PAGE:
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Bees In Your Garden. Part 1

Gareth Rocket  Hive.jpg


Historically it’s only relatively recently that there has been a connection between bees and human beings. Honeybees have evolved over 100 million years, long before man inhabited the Earth.

In ancient civilisations, bees held a sacred significance and mythical power. The Ancient Egyptians understood that honeybees were important go-betweens between life on Earth and life in the heavens. Gathering honey went beyond a practice focused on food supply and extended into a deeply spiritual relationship of care for both the ecological body of the planet and human bodies transitioning into the afterlife.


Some of the earliest known records of honeybee /human interaction can be found in cave drawings dating back to around 10,000 BC. The drawings on the walls of the Cuevas de la Araña in southern Spain show early humans plundering wild bees' nests for honey.

Today we relate to bees in fundamentally different ways; in fact, the range of attitudes is huge, extending from commercial beekeeping at one end of the scale right through to hosting bees in a private garden and seeking an inner connection with them.

Here at the NBKT, we lean towards the latter end of the scale. In the first of a series of features on ‘Bees in Your Garden’ we are going to explore what is needed to become a good host to honeybees

Re-Connecting with Nature

Modern day technology, TVs, computers and smartphones are increasingly consuming our daily lives, and as a result, many of us are losing our connection with nature.

Enjoying the company of bees in one's garden is felt by many as profoundly healing and restorative, especially so that people will experience how gentle these creatures can be when given the opportunity to live their exemplary lives free from disturbance.

Being A Bee Host

Being a bee host in its true sense is very simple. A host is an observer of free-living bees following their natural inclinations, just as nature intended.  There is no human interaction needed.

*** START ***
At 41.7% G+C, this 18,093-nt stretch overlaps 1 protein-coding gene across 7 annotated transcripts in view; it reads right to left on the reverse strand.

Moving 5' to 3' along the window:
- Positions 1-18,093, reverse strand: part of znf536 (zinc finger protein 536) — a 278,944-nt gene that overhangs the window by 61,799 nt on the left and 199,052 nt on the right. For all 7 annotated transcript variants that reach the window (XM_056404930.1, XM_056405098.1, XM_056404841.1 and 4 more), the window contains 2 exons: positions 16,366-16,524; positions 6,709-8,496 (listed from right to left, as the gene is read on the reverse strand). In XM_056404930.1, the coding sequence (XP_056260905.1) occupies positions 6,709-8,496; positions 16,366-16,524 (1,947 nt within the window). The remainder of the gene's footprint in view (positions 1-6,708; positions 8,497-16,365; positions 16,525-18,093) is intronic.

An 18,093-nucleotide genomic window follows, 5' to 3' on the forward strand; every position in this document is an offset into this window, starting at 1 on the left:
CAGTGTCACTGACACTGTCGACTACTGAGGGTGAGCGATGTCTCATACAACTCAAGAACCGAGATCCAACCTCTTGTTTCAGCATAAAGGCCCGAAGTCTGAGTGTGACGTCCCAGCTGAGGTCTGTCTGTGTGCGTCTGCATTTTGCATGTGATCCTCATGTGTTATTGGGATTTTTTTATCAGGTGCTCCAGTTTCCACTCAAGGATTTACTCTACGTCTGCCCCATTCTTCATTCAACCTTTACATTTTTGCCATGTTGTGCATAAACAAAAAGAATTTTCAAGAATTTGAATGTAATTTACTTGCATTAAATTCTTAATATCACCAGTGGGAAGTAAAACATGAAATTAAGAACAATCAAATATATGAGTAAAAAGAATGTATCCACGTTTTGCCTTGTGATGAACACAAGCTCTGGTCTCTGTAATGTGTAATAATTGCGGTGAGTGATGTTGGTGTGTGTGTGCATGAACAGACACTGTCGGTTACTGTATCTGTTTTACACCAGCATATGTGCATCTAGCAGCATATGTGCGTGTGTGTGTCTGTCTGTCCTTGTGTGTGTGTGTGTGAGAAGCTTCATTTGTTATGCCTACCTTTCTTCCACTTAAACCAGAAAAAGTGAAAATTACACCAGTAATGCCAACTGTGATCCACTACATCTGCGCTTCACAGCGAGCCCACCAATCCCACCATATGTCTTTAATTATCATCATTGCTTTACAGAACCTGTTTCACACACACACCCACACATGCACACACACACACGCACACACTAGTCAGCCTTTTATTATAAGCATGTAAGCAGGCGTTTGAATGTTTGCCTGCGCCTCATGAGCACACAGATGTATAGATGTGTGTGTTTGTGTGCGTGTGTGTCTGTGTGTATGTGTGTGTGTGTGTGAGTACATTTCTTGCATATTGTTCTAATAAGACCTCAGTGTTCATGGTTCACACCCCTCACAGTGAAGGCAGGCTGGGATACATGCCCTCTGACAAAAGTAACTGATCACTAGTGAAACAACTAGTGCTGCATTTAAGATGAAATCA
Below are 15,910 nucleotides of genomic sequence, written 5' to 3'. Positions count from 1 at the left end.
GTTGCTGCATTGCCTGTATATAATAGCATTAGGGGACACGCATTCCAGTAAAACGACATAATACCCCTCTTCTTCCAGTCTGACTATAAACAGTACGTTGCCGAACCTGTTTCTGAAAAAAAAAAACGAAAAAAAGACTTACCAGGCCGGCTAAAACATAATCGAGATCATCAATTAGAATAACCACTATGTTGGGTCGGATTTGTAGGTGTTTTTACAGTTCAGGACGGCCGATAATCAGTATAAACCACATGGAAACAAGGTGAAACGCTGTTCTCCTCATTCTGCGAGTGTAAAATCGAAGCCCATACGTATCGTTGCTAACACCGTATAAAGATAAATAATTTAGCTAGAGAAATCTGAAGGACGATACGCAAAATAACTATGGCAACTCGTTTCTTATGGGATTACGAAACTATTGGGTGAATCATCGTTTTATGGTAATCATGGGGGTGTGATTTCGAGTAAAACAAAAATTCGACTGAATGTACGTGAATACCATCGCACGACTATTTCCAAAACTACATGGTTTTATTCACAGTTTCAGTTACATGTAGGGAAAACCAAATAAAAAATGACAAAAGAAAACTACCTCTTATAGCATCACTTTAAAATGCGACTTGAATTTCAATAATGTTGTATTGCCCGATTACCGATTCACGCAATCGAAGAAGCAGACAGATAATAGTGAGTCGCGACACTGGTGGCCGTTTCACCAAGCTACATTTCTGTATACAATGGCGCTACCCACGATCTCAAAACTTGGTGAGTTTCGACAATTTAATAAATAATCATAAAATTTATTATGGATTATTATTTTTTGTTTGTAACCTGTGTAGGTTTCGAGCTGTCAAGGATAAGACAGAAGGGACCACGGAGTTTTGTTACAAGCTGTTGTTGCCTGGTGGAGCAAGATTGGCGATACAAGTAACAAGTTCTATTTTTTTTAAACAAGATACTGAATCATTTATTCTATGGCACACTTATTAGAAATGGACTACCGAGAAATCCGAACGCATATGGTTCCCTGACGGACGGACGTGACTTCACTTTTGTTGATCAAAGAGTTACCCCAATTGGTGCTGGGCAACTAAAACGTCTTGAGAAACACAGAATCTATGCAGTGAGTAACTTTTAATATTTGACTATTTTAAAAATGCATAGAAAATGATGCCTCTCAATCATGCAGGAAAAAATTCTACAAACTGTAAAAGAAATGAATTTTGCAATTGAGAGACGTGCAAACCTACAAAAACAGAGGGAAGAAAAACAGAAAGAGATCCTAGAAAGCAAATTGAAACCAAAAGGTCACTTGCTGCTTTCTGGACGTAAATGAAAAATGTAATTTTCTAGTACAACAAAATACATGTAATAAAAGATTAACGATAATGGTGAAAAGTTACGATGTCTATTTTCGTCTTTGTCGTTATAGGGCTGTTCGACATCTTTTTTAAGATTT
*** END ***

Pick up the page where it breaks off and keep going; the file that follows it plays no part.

Some people may already be blessed with bees living in a cavity somewhere in the vicinity of their dwelling, whether it be an old oak tree in the garden or the roof space of their house.

In Cornwall, local folklore considers having bees living in your house as a sign of good luck. Indeed, in many parts of Eastern Europe bees inhabiting cavities in one's house is still experienced as a blessing, a special favour bestowed on the human dwelling by the spirit of the bees.


Before thinking about providing a habitat to host a colony of bees, one first needs to establish if the location is a suitable one. For honeybees to live a healthy existence they need diverse sources of organic nectar and pollen as well as easy access to fresh water, ideally not too far from their nesting place.

Bees can fly up to a distance of 3 miles for forage so you need to consider the wider landscape. Planting bee-friendly flowers and trees in your garden will certainly benefit the environment and other pollinators, but you may not necessarily see the bees you are hosting foraging on them. The presence of other beekeepers in the area is also something you need to be wary of, especially if there are a large number of colonies involved.

Another consideration is the proximity of neighbours. The ideal place would be in a rural setting, but a detached house with a large garden in a village or small town location may also be suitable. If there are close neighbours it might be worthwhile to try and enthuse them for the notion of hosting honeybees.

To succeed in this, your love for the honeybee needs to be grounded in good knowledge of the needs of the creature for a healthy life. Many people will be surprisingly receptive once they understand that all the challenges faced by honeybees today are due to human impact and that we are greatly in their debt.


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